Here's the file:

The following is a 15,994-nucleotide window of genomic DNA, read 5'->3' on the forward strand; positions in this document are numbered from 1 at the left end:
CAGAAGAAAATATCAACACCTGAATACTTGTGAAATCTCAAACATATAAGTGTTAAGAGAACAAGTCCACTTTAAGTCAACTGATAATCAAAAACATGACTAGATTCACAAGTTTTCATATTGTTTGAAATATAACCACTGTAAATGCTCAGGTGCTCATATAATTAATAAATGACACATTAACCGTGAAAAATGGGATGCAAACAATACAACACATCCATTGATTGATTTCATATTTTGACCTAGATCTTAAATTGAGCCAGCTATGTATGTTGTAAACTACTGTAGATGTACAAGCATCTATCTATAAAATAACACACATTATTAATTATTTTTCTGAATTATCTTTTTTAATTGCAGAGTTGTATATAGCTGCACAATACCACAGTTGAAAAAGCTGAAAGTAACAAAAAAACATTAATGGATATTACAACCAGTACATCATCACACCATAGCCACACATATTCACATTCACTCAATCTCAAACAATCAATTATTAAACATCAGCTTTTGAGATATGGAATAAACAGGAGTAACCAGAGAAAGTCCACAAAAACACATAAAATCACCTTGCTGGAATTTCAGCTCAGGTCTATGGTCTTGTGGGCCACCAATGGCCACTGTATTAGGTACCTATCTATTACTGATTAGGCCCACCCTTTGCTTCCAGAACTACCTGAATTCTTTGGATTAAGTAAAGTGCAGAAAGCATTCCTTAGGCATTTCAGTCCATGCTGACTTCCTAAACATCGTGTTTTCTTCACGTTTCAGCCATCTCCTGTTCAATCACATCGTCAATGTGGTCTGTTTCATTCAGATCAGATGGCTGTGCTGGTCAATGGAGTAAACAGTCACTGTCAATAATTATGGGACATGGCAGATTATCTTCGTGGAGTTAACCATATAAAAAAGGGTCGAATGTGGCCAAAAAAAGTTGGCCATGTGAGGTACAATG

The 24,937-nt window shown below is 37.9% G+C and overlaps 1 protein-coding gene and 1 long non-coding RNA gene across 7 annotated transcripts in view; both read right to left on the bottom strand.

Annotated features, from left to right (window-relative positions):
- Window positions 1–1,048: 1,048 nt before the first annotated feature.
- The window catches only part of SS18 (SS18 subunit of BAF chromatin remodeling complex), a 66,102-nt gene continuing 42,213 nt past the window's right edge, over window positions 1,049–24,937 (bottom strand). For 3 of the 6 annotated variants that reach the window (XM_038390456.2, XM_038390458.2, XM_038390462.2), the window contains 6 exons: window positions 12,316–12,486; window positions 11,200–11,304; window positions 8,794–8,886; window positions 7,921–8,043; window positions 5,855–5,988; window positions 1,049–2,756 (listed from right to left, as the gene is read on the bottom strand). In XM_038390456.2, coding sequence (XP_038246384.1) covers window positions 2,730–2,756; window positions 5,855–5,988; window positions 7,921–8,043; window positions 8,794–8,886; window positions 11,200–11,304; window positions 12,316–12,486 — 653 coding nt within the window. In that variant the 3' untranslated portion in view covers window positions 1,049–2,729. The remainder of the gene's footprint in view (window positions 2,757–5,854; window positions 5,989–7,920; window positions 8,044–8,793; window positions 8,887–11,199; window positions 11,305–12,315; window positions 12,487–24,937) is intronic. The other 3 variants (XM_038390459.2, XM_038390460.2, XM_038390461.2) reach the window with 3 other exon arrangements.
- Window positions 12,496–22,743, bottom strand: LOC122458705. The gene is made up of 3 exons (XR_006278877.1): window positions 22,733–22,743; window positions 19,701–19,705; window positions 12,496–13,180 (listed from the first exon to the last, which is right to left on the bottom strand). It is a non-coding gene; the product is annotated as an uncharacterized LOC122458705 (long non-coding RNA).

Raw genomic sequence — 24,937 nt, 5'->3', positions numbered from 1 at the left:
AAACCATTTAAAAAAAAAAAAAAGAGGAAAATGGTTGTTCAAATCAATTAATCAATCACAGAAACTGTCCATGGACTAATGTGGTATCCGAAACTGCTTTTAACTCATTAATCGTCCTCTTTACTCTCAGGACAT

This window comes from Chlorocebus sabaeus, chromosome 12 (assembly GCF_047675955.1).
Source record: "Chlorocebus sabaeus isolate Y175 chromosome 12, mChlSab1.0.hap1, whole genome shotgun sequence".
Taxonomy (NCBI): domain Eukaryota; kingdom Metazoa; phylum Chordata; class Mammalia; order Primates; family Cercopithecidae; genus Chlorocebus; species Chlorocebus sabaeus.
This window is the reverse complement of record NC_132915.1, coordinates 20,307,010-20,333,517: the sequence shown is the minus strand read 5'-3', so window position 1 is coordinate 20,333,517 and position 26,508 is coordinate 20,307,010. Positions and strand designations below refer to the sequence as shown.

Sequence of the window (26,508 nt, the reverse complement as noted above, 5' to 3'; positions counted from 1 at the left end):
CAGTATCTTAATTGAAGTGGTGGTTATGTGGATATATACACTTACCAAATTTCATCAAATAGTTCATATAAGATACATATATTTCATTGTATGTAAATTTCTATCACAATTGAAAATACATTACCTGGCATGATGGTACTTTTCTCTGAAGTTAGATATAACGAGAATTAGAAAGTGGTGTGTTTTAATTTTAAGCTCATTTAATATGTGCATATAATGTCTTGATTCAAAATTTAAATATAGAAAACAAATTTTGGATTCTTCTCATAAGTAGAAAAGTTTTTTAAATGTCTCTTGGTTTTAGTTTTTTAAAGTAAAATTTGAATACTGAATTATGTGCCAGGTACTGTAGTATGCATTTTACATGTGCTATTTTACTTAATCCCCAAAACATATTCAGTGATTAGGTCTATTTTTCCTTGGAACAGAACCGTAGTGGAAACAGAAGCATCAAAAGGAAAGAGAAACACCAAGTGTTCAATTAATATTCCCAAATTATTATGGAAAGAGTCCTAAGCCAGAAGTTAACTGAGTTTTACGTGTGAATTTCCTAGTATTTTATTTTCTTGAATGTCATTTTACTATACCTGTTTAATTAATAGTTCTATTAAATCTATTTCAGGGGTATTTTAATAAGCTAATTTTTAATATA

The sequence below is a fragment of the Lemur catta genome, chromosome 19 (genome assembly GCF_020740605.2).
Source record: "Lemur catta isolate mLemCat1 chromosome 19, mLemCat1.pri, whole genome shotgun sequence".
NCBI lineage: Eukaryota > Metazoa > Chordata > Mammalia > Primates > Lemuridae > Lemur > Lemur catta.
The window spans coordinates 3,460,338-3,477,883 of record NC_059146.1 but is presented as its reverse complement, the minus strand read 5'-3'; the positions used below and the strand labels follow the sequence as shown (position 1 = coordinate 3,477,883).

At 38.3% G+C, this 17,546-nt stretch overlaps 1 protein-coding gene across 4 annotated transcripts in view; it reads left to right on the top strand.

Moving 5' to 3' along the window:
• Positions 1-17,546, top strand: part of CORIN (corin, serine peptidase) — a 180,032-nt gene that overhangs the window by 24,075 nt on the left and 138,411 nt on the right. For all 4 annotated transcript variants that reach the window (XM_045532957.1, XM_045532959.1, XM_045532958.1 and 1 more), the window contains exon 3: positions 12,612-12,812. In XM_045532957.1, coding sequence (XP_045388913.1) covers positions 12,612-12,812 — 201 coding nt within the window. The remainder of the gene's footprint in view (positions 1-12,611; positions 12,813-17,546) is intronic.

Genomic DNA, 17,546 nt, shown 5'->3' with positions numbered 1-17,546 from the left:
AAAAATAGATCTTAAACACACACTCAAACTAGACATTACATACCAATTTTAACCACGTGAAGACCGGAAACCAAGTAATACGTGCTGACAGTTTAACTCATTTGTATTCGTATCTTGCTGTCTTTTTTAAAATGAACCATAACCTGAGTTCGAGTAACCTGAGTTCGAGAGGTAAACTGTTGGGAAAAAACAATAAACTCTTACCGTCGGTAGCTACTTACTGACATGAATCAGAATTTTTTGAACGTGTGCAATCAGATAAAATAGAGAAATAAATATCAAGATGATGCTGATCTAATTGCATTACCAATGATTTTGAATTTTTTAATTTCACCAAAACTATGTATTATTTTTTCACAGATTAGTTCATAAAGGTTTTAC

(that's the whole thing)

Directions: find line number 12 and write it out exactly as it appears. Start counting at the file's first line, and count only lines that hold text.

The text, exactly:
Taxonomy (NCBI): domain Eukaryota; kingdom Metazoa; phylum Chordata; class Mammalia; order Primates; family Cercopithecidae; genus Chlorocebus; species Chlorocebus sabaeus.